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18 December 2015 0 Comments
Posted in Employment, Opinion

Consistency of treatment in unfair dismissal

Author headshot image Posted by , Partner

In MBNA Limited v Jones the EAT held that inconsistency of treatment between two employees did not necessarily render the dismissal of one unfair.

Both employees attended a corporate social event, before which they had been warned to observe the normal standards of behaviour and conduct. However after they began drinking, they fell out and Mr Jones punched Mr Battersby in the face. After the event Mr Battersby sent a number of texts to Mr Jones threatening to, amongst other things, “rip your f*ing head off” but these threats were never carried out.

The resulting disciplinary investigation ended with Jones being dismissed and Battersby being given a final written warning. Jones brought a claim for unfair dismissal, which the Tribunal upheld because the two had been treated differently.

However this was overturned on appeal. The EAT considered that the Tribunal had not considered the test set out in section 98(4) of the ERA, namely the requirement to recognise that there may be a variety of reasonable ways in which an employer can react to circumstances which may give rise to dismissal. The Judge had failed in particular to consider whether there was a decision made in absolutely identical circumstances which made it unreasonable for the employer to dismiss the employee. In this case, the Judge had not drawn a distinction between a deliberate punch in the face at a designated work place and a threat afterwards which was never carried out. The EAT considered that, had he done so, he must surely have concluded that the circumstances were different, requiring a different approach from the employer to the two cases.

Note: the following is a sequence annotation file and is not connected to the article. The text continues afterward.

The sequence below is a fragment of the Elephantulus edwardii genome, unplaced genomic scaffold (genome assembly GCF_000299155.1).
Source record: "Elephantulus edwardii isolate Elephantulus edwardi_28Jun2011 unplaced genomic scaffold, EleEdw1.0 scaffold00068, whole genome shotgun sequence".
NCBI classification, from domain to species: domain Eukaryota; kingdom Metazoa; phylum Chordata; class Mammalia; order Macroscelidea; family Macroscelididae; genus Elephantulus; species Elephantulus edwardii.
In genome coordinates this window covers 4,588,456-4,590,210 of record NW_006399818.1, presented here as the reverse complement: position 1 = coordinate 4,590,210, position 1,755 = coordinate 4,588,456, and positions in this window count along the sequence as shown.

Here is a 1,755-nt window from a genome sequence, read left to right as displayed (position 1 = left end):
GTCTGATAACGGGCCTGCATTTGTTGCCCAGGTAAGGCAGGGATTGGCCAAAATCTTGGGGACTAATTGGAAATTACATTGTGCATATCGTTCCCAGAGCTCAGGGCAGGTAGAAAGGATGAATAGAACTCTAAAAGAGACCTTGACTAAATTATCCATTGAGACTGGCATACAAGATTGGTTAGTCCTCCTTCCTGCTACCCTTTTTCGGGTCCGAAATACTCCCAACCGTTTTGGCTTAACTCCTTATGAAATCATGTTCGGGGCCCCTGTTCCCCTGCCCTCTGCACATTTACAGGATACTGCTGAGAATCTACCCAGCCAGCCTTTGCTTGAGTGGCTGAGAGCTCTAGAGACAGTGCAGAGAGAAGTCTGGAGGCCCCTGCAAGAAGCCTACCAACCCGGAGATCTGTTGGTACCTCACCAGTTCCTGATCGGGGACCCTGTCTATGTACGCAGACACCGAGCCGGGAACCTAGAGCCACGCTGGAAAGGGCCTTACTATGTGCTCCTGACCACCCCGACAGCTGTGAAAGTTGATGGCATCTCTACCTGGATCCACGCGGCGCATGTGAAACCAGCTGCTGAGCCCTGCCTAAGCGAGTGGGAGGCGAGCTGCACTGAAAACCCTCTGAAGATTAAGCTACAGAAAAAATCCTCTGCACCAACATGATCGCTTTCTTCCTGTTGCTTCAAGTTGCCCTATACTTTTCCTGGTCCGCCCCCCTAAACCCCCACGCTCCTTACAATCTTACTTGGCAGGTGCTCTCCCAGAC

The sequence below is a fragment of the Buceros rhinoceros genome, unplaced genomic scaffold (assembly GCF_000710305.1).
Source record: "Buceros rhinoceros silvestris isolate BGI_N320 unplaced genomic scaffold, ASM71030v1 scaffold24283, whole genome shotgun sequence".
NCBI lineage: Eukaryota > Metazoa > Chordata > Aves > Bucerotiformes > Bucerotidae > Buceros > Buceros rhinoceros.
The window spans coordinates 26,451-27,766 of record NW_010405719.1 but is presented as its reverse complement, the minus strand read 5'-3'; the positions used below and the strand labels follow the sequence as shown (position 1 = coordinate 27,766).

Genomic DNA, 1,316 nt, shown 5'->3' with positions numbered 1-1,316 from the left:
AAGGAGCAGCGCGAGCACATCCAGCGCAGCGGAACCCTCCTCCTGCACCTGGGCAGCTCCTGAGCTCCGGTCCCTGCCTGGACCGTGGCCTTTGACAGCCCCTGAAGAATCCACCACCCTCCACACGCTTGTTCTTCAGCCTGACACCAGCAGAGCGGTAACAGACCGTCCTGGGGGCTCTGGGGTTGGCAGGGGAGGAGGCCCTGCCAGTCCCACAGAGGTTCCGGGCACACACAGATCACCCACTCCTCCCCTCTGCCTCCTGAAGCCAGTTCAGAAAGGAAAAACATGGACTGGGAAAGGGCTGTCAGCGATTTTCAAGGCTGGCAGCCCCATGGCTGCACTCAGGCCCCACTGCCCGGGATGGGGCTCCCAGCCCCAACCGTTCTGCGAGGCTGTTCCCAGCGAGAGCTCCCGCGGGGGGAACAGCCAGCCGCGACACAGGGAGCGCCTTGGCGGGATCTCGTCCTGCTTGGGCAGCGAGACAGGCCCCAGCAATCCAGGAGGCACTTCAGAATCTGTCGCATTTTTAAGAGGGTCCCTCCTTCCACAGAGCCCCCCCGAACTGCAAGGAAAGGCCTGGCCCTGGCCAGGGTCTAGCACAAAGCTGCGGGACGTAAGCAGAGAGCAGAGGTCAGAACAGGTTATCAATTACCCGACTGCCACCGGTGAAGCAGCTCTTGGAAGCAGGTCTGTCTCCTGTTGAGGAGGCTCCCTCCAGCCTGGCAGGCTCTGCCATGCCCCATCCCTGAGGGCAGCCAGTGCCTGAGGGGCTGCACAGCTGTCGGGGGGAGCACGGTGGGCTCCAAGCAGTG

This legal update is provided for general information purposes only and should not be applied to specific circumstances without prior consultation with us.

For further details on any of the issues covered in this update please contact Gemma Ospedale, Partner in Employment on 020 7583 2222.

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